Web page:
UM recently hosted Africa Summit 2004, an event that brought together U.S. State Department policy makers and members of the academic community to facilitate discussion on the future of U.S.-Africa relations as well as provide a local African-American historical perspective.
“I think it is important, especially at this juncture [in history], to talk about U.S.-Africa relations,” said Dr. Edmund Abaka, UM history professor and organizer of the event. “I think a conference like this is the beginning – it will get the conversation going.”
The program began with a tour of historic Coconut Grove conducted by Thelma Gibson, a member of UM’s Board of Trustees. Gibson, 77, is a Coconut Grove native who wrote Forbearance, a chronicle of the African-American experience in Coconut Grove.
“This area used to be called ‘Colored Town,'” Gibson said. “Our community has had many names over the years.”
Dorothy Fields, founder and director of the Black Archives Foundation, conducted the second part of the tour. She said that the main mission of the foundation is to develop a research center that chronicles black history in Miami from 1896 to present.
Kevin Morris, a member of the Black Alumni Association, said he learned things about the community that he had not appreciated while he was in college.
“I lived on campus for four years,” Morris said. “But I really didn’t know the history of the Grove or the other places in Miami – it was nice to learn about my history.”
After the tour, the program featured a conference discussing U.S.-Africa relations. The conference also included a display of traditional African drumming and dancing by the group E=Mc2, as well as speakers from the U.S. State Department.
Phillip Carter III, deputy director, East Africa Bureau spoke about the Bush administration’s agenda for Africa, while Myra Burton, from the Office of the Historian, provided a historical perspective on U.S. relations with southern Africa during the Cold War.
Providing the academic component of the discussion was Dr. Edward Kissi of the Department of Africana Studies at the University of South Florida. A native of Ghana, Kissi provided a different perspective to the discussion.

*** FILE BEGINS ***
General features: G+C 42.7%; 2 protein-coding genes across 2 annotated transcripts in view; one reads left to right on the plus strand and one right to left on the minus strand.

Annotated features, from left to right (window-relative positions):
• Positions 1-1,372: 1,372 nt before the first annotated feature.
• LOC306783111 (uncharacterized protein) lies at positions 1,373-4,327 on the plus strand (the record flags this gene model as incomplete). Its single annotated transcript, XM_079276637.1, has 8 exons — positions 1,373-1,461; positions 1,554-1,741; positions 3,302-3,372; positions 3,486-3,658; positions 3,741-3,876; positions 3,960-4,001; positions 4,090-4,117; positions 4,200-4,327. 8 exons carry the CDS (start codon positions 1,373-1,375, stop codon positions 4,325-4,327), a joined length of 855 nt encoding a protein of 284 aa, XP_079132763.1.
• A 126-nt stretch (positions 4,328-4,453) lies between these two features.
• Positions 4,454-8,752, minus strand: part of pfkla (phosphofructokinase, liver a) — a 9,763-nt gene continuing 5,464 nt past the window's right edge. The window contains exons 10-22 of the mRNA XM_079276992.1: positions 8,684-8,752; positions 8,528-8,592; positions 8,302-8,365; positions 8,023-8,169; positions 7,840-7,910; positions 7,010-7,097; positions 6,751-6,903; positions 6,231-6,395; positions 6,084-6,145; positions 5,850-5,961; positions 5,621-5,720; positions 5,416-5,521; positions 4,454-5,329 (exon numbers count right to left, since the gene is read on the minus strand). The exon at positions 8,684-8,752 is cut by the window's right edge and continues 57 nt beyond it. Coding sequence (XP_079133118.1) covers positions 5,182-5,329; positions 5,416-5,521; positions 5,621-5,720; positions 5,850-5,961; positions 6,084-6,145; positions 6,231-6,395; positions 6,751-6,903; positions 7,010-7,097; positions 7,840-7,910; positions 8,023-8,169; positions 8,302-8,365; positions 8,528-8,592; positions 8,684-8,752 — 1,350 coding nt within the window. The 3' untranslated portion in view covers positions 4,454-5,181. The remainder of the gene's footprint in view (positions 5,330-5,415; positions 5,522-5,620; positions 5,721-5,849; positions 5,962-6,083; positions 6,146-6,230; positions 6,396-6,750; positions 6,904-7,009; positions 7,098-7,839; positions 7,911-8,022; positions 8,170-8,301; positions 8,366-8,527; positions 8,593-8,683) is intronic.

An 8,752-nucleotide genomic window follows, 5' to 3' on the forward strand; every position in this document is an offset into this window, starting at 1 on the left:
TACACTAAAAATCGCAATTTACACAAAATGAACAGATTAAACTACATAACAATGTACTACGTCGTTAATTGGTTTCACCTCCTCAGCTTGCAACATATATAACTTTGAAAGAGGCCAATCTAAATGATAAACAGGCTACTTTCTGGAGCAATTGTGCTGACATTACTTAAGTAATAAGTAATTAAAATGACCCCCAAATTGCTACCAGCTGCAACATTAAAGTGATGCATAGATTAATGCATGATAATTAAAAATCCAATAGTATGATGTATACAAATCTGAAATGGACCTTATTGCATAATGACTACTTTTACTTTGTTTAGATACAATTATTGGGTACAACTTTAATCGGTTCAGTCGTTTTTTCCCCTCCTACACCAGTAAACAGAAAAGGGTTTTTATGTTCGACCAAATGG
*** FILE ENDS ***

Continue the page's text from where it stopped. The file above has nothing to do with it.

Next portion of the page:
“U.S.-Africa relations is essentially the relationship between one country and an entire continent,” Kissi said. “This seems to show that traditionally, the United States has not viewed Africa as a particularly important theater.”
Senior Jen Brown felt that the Africa Summit served a very important role on campus.
“I think it’s very important to have a summit like this on campus,” Brown said. “I feel I’m gaining knowledge from all parts of the discussion.”
Senior Jessie Baity, an International Studies major, agrees.
“UM doesn’t have any programs specifically on Africa,” Baity said. “This conference is helpful because it’s allowing me to get to know issues that I may not have a chance to learn about.”
The final two speakers were Nigerian diplomat Rabiu Shehu, of the Nigerian Consulate in Atlanta, and Dr. Phil Omara-Otunnu, the chair of Comparative Human Rights for the United Nations Education, Scientific, and Cultural Organization [UNESCO].
Shehu discussed the growing AIDS crisis, while Omara-Otunnu highlighted the human rights situation in places like Congo and Rwanda.
“I think this conference has been successful because it serves a need,” said Steve Dixon, a graduate student in the History Department who helped organize the event. “In the past, some of these issues weren’t addressed.”
For more information about Africa Summit 2004, contact Dr. Edmund Abaka at firstname.lastname@example.org
Scott Wacholtz can be contacted at email@example.com.